If you think you might be pregnant, chances are you already took a home pregnancy test. Whether you got a positive or negative test result, chances are you’re wondering whether that result was accurate. How common are false-negative pregnancy test results? False positives? What if there’s just a faint second line? Can you really trust what that tiny result screen is telling you? Can a pregnancy test be wrong? Let’s take a closer look at pregnancy test accuracy.
How do pregnancy tests work?
To understand the accuracy and possibility of false-positive pregnancy tests or false-negative pregnancy test results, it helps to understand how a pregnancy test kit works.
Home pregnancy tests detect a hormone called Human Chorionic Gonadotropin (hCG), also known as the pregnancy hormone. hCG ensures progesterone production continues to maintain your uterine lining during pregnancy. Cells that will later form your placenta immediately begin releasing this hormone after the fertilized egg implants in your uterine lining.
While a blood test can detect any level of hCG, most home urine tests have a threshold of about 20-25 mIU/mL. However, the most sensitive home test (First Response Early Result) can detect levels as low as 5.5 mIU/mL. Either way, these levels aren’t typically reached until 3 to 5 days after implantation. You can read more about when to take a pregnancy test for the most accurate results here.
How common is a false-negative pregnancy test result, and why do they happen?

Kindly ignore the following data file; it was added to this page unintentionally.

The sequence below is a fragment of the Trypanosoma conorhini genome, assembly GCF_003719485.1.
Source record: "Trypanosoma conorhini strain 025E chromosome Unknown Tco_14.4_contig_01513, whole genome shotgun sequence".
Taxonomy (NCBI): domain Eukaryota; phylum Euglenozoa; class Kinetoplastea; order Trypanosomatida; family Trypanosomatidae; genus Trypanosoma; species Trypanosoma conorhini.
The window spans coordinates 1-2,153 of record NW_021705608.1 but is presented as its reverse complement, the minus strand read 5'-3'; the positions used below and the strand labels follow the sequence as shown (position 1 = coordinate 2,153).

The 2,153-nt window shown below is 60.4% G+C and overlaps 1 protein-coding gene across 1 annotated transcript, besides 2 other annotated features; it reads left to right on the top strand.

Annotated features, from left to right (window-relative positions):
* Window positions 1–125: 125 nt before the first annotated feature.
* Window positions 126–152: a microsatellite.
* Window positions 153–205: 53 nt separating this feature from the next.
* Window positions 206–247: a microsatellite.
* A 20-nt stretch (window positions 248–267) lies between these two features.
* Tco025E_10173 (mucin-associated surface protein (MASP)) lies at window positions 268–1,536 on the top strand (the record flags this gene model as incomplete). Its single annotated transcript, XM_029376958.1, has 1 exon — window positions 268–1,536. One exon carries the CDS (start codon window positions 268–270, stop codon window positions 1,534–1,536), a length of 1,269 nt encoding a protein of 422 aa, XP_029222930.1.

By definition, a false-negative pregnancy test is a test that says not pregnant when you are pregnant. False-negative pregnancy test results are actually rather common in early pregnancy as they have numerous causes.
For instance, a retrospective cohort study performed by researchers at the Boston University School of Medicine in 2021 found that among 10,924 urine hCG tests performed during emergency room visits, 1.6% yielded a false negative result. Rates were higher among women suffering from ectopic pregnancy (3.6%), a condition where a fertilized egg implants outside the uterus, such as in the fallopian tube or ovary, as hCG levels are typically lower than normal in these cases.
Keep in mind these rates were in a hospital setting with the instructions for completion and test results being read by a trained medical professional. There currently are no studies on the prevalence of false-negative results in the real world, but as you can imagine, they are likely much higher.